Beethoven’s mighty mass

October 15, 2015 by Fraser Beath McEwing
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One big bite filling the whole program was the Sydney Symphony Orchestra’s offering for the ATP Master Series concert last night, writes Fraser Beath McEwing.

If you don’t like Beethoven, this concert is not for you, but if you do, it is a feast of his best and most inventive writing.

David Robertson  Photo: Ken Butti

David Robertson Photo: Ken Butti

Perhaps with an eye on PR, Beethoven said that his Missa Solemnis Mass in D Major Op 123 was his finest work. That statement, coming from a composer who’d produced nine of the world’s most beloved symphonies to say nothing of 32 ground breaking piano sonatas along with a prolific output of other superb works, is not to be taken lightly.

It must be said however, uplifting as the Missa Solemnis is, it still poses an endurance test for performers and audience alike. Running continuously for nearly an hour and a half, it doesn’t offer a breather to anybody. The four vocal soloists, the massed choirs of 120 singers and a well-stocked symphony orchestra are all busy throughout. There is also an additional workload for the leader of the orchestra who doubles as soloist in some sublime passages that could be taken for a violin concerto.

Far from being a devout Catholic, Beethoven was in that category of composers who drew musical inspiration from the idea of worshipping a deity, no doubt enhanced by the architectural grandeur of European cathedrals where other-worldliness seems to dwell naturally. Much later, Rachmaninov, also disinterested in formal religion, did something similar with his Vespers.

Although the ideal setting for Missa Solemnis would be a giant cathedral, it was always destined for the concert hall, in this case, the Sydney Opera House. And as such, that presents the usual challenge of hearing solo voices above opposing teams comprising some 200 musicians belting away behind them.

David Robertson conducted the massive assembly of the SSO, the Sydney Philharmonic Choirs (prepared by Brett Weymark) with font-of-stage soloists Susanna Phillips (soprano), Olesya Petrova (mezzo), Stuart Skelton (tenor) and Shenyang (bass), while sitting halfway to heaven, among the pipes, was David Drury playing that wonderful organ. I’d guess rehearsals would have been taxing to say the least, but the performance ran like a giant Swiss watch.

In my experience of past performances where four vocal soloists have tried to be audible above the orchestra and choir (as is Rachmaninov’s The Bells), the result has usually been disappointing. Watery tenors, gurgling bases and wispy sopranos didn’t cut the mustard, but in this performance of the Missa Solemnis the soloists were outstanding. Maybe we can thank maestro Robertson for balancing the forces, but as soon as each of the four singers had made their entrances I knew they’d staked their claim to be heard.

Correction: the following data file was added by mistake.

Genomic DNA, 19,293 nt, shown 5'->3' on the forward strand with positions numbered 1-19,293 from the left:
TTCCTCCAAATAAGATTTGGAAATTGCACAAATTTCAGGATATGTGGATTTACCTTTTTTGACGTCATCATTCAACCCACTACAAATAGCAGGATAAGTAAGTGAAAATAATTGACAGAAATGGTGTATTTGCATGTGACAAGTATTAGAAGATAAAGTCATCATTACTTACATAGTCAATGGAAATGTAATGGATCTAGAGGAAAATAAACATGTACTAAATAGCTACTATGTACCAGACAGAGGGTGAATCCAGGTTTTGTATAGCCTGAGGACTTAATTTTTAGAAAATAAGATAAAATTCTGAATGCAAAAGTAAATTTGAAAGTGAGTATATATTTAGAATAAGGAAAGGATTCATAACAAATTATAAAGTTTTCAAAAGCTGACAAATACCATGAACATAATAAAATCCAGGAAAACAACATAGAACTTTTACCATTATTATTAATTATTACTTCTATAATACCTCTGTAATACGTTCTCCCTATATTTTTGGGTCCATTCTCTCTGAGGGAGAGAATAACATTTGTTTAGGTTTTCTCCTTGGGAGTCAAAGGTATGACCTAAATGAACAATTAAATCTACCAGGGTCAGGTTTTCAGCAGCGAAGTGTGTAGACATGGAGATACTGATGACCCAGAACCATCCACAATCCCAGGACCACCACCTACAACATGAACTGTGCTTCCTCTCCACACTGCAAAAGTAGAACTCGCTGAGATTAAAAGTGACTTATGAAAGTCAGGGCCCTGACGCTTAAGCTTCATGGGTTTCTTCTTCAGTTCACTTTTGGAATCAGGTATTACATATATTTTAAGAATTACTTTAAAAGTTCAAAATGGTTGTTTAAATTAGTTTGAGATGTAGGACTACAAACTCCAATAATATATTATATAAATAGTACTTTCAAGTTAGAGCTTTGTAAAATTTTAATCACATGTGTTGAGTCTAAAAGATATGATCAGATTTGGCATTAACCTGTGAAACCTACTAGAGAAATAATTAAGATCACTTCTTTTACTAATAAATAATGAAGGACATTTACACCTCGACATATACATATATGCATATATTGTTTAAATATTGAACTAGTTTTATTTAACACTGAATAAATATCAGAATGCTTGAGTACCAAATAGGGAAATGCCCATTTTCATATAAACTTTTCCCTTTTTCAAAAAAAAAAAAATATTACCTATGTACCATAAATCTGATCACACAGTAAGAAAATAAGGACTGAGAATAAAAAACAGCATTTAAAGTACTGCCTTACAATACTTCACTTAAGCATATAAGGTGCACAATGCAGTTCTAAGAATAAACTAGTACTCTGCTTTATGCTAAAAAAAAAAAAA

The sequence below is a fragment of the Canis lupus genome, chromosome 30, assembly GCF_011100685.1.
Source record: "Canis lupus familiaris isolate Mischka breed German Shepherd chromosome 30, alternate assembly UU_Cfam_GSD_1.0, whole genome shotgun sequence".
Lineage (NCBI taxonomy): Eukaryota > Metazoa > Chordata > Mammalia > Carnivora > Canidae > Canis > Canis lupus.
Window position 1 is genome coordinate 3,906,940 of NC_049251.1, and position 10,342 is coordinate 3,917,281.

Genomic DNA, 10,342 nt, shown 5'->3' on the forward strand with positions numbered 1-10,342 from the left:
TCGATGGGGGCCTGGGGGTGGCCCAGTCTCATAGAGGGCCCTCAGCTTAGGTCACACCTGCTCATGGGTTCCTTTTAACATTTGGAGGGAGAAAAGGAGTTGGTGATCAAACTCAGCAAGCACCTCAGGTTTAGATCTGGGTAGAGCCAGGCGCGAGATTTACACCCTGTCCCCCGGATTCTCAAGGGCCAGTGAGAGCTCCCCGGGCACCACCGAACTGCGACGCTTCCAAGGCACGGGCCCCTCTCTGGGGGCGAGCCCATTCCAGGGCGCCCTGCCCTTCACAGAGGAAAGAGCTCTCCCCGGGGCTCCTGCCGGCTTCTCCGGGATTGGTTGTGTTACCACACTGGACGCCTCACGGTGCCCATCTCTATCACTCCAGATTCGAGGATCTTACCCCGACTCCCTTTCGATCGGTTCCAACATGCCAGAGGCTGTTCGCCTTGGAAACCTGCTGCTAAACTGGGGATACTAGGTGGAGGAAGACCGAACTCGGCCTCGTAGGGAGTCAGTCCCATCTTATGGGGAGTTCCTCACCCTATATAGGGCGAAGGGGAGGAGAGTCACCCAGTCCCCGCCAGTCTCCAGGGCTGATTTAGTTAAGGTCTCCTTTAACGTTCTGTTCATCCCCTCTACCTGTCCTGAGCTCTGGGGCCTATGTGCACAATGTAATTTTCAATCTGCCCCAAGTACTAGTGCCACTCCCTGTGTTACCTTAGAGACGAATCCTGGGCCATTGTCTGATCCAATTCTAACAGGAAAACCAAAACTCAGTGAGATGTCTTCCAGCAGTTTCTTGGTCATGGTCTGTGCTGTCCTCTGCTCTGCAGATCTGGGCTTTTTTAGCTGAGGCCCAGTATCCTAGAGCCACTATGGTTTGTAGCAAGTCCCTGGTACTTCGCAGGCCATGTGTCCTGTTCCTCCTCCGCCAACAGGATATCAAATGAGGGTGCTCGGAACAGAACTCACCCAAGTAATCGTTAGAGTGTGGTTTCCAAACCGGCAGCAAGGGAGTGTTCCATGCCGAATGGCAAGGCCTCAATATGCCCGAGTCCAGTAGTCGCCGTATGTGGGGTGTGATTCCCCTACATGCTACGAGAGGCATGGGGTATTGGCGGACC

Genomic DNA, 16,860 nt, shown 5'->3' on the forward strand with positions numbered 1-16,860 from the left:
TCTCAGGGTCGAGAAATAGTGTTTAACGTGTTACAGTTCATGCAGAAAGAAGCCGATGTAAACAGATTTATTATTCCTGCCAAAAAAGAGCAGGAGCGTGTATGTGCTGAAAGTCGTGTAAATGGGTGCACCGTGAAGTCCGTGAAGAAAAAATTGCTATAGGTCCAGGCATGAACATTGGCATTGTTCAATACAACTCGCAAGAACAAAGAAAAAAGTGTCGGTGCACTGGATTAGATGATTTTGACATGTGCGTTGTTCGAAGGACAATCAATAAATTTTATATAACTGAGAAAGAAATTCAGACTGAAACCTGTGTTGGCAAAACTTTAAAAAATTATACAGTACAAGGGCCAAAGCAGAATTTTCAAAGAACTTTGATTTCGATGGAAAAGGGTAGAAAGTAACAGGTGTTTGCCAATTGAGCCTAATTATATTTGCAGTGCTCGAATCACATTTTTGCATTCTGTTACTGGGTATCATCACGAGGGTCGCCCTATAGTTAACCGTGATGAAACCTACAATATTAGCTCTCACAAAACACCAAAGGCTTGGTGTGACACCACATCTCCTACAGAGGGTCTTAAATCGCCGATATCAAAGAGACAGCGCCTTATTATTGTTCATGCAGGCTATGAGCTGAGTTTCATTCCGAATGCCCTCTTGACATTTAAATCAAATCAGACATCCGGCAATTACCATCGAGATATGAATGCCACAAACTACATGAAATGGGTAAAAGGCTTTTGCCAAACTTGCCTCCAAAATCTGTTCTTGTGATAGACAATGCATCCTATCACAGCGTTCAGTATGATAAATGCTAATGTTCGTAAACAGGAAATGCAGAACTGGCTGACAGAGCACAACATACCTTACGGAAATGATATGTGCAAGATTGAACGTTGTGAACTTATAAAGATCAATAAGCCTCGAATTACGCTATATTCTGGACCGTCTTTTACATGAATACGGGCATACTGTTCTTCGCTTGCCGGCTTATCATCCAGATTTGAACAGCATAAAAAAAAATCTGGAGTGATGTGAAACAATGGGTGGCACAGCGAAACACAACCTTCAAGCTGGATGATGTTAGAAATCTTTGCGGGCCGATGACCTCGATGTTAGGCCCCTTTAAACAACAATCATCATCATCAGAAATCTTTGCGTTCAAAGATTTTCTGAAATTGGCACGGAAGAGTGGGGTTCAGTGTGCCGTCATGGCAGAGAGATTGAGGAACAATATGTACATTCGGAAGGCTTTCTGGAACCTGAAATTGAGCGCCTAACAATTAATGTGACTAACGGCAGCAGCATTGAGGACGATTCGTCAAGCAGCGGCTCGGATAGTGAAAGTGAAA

Susanna Philips’ big notes were sublime; Olesya Petrova’s contribution was like honey; Shenyang’s power was in keeping with his massive frame; while Stuart Skelton came across with a richness and clarity that few tenors could match in this setting.

Fraser Beath McEwing

Fraser Beath McEwing

Missa Solemnis spans five movements, each bearing a familiar heading and using texts from the Catholic mass, but reaching far beyond the liturgical boundaries of the time. This is one hell of a difficult work to perform, with its sudden bursts of passion and contrasting confidential intonations from the choir all punctuated by ever-changing combinations of soloists, choir and orchestra. And throughout, timpanist Richard Miller was the constant gatekeeper as he underpinned the stressed notes that so often appear in Beethoven’s orchestral works.

I’d only ever seen SSO leader, Dene Olding, in profile on the Opera House stage, but during the Sanctus – Benedictus (penultimate movement) he stood and faced the audience to beautifully play a long solo violin passage, demonstrating what a fine violinist he is. I also noted that during this quasi-concerto section he played without reference to a score. That added a fresh, interpretive dimension to his performance.

In his excellent program notes, David Garrett names the ‘most awe-inspiring moments of the mass’ as occurring in the Sanctus – Benedictus where you hear 120 choristers singing just above a whisper – and that’s spine tingling. Garrett also includes in his coverage a brief picture of Beethoven’s original score of Missa Solemnis. Like most of Beethoven’s scores, it is such a mess of ink spatters and crossings-out that you’d wonder how anybody could read or play it. It contrasts to Mozart’s scores that are blemish-free, indicating that he’d nutted it all out before dipping his quill in the ink.

Fraser Beath McEwing is an accomplished pianist and commentator on classical music performance and is a founding member of The theme & Variations Foundation Advisory Board which provides assistance to talented young Australian pianists. His professional background is in journalism, editing and publishing. He is also the author of three novels. and a Governor of the Sir Moses Montefiore Home.

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